When you say „castle“ to an average Croat, the first thing that will come to their mind is the famous Trakošćan castle. A symbol of some past time, different eras, and, above all, magnificent architecture.
This castle changed a lot of his owners, and today it serves as a museum that is open to the public, so everyone is welcome to see what the walls of this fantastic monument hold.
Trakošćan Castle is mentioned for the first time in 1334, and its name is linked to two legends. The first refers to the Drachenstein Knights, who in the early medieval period, allegedly possessed this area, and the other was related to the Arx Thacorum fortress allegedly in this area at the time of antiquity. It was established that the central part of the building was a Romanesque fort which was a residential building, tower, and yard.
After the death of the last male member of Herman Celjski (1360 – 1435), the possessions of these wealthy families were divided. Thus, Trakošćan transferred to the property of Jan Vitovac (died 1468), later Ivanus Korvin (1473-1504), who also donated to him Ivan Gyulay. This family had a castle in their possession until 1566 when the last male member died, after which Trakoscan was handed over to state ownership.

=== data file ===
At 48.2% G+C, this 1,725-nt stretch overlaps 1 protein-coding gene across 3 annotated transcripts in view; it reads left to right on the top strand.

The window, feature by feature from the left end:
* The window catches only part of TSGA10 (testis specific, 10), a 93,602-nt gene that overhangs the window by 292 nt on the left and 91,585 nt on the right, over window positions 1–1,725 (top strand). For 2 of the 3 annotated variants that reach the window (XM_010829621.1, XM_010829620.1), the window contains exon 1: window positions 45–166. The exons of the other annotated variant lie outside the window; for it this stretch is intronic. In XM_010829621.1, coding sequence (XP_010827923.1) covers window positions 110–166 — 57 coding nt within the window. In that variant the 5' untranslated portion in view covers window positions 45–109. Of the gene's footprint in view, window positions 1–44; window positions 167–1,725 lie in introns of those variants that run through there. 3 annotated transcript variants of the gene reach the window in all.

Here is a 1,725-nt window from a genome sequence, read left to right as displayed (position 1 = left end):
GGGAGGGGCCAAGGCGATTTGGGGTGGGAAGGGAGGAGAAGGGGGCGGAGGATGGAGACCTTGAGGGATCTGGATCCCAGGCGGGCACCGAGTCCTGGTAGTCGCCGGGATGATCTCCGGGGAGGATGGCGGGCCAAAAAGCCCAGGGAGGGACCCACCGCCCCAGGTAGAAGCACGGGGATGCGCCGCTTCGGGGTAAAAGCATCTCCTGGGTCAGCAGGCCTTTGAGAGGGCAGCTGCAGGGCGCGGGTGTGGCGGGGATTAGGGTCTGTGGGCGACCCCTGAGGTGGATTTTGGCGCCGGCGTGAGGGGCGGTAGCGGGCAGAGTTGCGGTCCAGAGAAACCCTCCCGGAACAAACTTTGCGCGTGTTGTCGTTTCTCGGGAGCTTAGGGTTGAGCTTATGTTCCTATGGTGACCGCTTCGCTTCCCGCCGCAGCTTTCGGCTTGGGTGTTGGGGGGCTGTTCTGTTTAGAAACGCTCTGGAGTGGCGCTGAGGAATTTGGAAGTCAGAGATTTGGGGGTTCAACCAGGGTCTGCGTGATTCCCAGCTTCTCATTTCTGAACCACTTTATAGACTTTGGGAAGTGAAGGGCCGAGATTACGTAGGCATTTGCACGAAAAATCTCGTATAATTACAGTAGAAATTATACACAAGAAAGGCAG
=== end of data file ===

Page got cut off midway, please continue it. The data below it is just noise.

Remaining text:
Shortly after that, King Maksimiljan (1459 – 1519) donated it to Juraj Drašković (1450 – 1490), and from 1584 the castle became a family inheritance. Due to the dangers of Ottoman attacks, the castle is being rebuilt and strengthened.
At the time of Juraj V. Drašković, the castle was restored in Neo-Gothic style from 1840 to 1862, in the process of the first restoration works in Croatia. The environment was transformed into a walking area, and, by building a dam, it was turned into a lake. There were upgrades later, and Drašković family lived in Trakošćan until 1944 when they moved to Austria. After nationalization, a museum was founded in the castle in 1953, which still operates today.